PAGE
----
These days we rely on software for so much of what we do, when it doesn’t work properly or doesn’t do what we want it to do it’s a massive pain in the backside, writes Andrew James.
It doesn’t really matter what software you choose for your raw processing, at some point there will be bugs and updates that mess up the workflow leaving you frustrated and annoyed. I’ve recently had a couple of these issues with my set-up, which as you know is Adobe-based. As a reminder, this is my basic processing journey:
- Download my raws to my external drive.
- Upload the new raw into my Lightroom Catalogue.
- Identify images for processing and of course, some for deletion.
- Process my raws using both Lightroom and in lots of cases, Photoshop by using the Edit>in option that allows me to add to Lightroom adjustments in Photoshop, saving them back to Lightroom as a separate PSD file before output as a JPEG for magazine or any other use.
There could be an argument that as Lightroom’s functionality continues to improve, there is no need to take an image into Photoshop at all. However, I have a personal way of processing that works for me, and this includes – particularly for images I am supplying to a magazine or client – some final adjustments in Photoshop.
If you are wondering what these are, they could be basic cloning or healing because Photoshop is still better at this in my opinion, or some subtle Layers work to perfect an image. Again, it could be argued that the Masking options in Lightroom remove the need for this, but for now I still feel the need to use both programmes some of the time. It’s quite possible that I am now in ‘old dog, new tricks’ territory, but I think that it’s important that when you develop a successful (I think I can say that) and effective processing workflow, that you stick with it until something so monumental comes along that makes it a no-brainer to change what you do. Clearly Lightroom’s Masking was one of these, but I have incorporated it more into the first part of my processing, and still require the second part.
Therefore, when the other day I suddenly found myself unable to take my processed Lightroom image into Photoshop via the Edit>in>Adobe Photoshop option, I was to put it mildly, rather peeved. Why wasn’t it working I moaned? What had I done to deserve such insurrection?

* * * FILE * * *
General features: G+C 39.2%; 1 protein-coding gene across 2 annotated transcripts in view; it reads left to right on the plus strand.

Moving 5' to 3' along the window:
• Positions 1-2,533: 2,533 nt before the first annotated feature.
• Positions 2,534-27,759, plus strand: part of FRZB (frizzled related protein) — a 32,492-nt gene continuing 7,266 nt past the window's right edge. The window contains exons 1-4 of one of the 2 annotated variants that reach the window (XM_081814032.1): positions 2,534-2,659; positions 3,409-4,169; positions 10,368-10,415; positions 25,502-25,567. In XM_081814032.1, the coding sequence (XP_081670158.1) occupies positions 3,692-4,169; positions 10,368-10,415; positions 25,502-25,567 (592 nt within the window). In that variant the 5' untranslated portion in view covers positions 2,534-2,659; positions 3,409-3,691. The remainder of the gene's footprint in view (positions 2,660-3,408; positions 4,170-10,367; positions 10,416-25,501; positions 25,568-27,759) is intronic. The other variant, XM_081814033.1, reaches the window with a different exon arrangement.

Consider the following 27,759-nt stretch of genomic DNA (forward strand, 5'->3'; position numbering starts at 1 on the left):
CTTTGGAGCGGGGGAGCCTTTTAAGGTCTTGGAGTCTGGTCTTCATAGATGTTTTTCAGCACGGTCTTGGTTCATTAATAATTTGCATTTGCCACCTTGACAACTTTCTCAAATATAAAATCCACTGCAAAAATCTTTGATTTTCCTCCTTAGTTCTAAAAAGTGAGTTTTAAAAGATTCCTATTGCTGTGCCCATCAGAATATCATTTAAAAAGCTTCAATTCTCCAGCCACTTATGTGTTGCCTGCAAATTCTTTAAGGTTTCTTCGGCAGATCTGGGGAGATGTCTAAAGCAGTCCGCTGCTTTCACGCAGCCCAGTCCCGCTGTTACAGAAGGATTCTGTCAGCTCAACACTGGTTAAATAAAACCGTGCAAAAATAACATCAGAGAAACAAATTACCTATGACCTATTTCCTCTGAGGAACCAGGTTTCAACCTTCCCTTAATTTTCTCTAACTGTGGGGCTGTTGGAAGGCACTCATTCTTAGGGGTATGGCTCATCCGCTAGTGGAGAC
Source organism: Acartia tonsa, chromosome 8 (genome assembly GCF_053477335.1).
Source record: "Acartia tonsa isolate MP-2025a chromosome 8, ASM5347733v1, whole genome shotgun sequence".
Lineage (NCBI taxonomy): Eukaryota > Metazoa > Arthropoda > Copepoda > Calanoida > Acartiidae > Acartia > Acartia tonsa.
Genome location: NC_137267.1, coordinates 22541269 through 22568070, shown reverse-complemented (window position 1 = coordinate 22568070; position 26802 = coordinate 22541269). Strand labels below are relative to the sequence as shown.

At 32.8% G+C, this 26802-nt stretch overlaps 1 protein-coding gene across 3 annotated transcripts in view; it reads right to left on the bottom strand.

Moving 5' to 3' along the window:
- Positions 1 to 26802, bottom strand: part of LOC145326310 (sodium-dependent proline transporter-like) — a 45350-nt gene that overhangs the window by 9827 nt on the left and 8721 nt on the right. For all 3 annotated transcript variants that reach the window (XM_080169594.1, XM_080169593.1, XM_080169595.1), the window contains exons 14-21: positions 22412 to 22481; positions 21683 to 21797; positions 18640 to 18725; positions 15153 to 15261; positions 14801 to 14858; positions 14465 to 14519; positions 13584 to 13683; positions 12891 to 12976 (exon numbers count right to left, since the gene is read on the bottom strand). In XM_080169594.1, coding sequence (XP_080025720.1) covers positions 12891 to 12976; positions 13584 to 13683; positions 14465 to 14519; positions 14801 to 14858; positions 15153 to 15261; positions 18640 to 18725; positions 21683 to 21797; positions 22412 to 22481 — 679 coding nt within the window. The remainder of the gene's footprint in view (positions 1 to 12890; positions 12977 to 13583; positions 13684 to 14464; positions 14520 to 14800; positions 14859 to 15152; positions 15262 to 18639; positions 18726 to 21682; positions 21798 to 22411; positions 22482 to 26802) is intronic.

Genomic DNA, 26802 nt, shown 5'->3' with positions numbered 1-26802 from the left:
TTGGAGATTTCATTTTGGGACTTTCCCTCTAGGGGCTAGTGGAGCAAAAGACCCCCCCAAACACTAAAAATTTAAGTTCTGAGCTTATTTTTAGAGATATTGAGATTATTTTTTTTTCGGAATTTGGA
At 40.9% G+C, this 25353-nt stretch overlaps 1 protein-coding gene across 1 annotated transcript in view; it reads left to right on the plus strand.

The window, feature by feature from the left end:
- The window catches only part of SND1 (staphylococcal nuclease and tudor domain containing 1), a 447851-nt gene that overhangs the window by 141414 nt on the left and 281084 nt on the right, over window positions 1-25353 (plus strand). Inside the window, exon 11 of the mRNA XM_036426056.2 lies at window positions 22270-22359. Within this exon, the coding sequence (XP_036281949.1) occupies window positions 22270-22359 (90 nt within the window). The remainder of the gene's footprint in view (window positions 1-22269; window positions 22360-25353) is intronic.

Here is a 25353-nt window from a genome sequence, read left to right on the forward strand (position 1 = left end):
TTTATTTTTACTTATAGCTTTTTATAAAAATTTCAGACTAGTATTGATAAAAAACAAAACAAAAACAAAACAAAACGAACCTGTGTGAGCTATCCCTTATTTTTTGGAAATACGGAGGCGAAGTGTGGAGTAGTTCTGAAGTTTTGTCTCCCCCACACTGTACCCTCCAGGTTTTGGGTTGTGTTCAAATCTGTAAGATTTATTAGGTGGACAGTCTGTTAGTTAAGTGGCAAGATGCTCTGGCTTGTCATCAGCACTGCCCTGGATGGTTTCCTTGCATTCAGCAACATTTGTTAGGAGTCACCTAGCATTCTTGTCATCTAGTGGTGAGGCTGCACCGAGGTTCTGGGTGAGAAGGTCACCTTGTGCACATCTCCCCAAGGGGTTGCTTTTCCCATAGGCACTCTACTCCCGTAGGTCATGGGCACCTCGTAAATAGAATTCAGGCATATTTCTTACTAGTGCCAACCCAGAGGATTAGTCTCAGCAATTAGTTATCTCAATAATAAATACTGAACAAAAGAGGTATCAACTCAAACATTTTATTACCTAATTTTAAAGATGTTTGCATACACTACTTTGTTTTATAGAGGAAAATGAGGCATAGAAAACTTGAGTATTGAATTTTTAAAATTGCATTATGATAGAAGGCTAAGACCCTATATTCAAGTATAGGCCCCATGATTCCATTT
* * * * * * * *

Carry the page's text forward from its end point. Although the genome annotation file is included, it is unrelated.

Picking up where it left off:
I should add, this all came at a point when I had just returned from my most recent Arctic trip with (inevitably) a whole load of raws to go through. On top of that, I had the travel company wanting some images and a magazine screaming at me for a different combination of text and images. I didn’t say this to make you feel sorry for me, although you can in the unlikely event you are so inclined, but to add context to my utter frustration. I just couldn’t complete the 1 to 4 steps of my processing and while I could output at step 3, that messed with my processing OCD.
Dealing with software bugs and errors is never easy, especially for an idiot like me because I am no computer wizard! This is my normal routine when I have an issue.
1. Quit all relevant programmes and reopen them and try again. I guess it’s the software version of the IT fix-all of “have you tried turning it off and on again.”
It’s amazing how often this works, but it didn’t worth this time. Still no Edit>in functionality
2. Double check for user error. In other words, what am I doing differently to normal.
This has as an approximate 25% success rate, but no luck on this occasion.
3. Google it/hunt the Adobe Forum because someone out there must be suffering too.
Takes time and quite often you discover the thread you’re reading was written 10 years ago and related to version 4.0, not 20.7!
4. Start a chat with the Adobe Virtual Assistant.
They’re not human and you tend to go round in circles.
5. If you’re ‘lucky’ the Virtual Assistant might refer you to a real-life person.
This can work, but not always. In an unrelated recent query, I had an Adobe human telling me what I was describing couldn’t happen, even though it did. I gave up, exasperated.
6. Go back in time via Creative Cloud and uninstall the software version you are using and allow the previous version to reinstall.
This is perhaps a last resort as it’s always good to have the latest version, but bugs are frequently introduced in updates.
Now, just for the pure amusement, please watch the following information video…
Number 6 was my fix for the lack of the Edit-in option. As soon as I reinstated the previous version of Photoshop everything worked normally, and I was able to get on with my processing, just how I like to do it.
If you’ve not done this before it’s pretty straight forward. Go into the Creative Cloud App and go to the bit where your Apps show. Read along the Photoshop line and click on the three little dots to activate the dropdown menu where you’ll see Uninstall. Follow the instruction from that point to uninstall the current version and reinstall the previous version.
This is what it looks like, although there may be some minor difference for PC-users.
Of course, the final thing here is, once you’ve reinstated the early version and everything is working again, how long do you leave it until it’s safe to update again? There’s no clear answer to this, but in most cases there’s no doubt that Adobe will have picked up on the grumbles and initiated a fix to get things working again. I tend leave it a week or two before updating.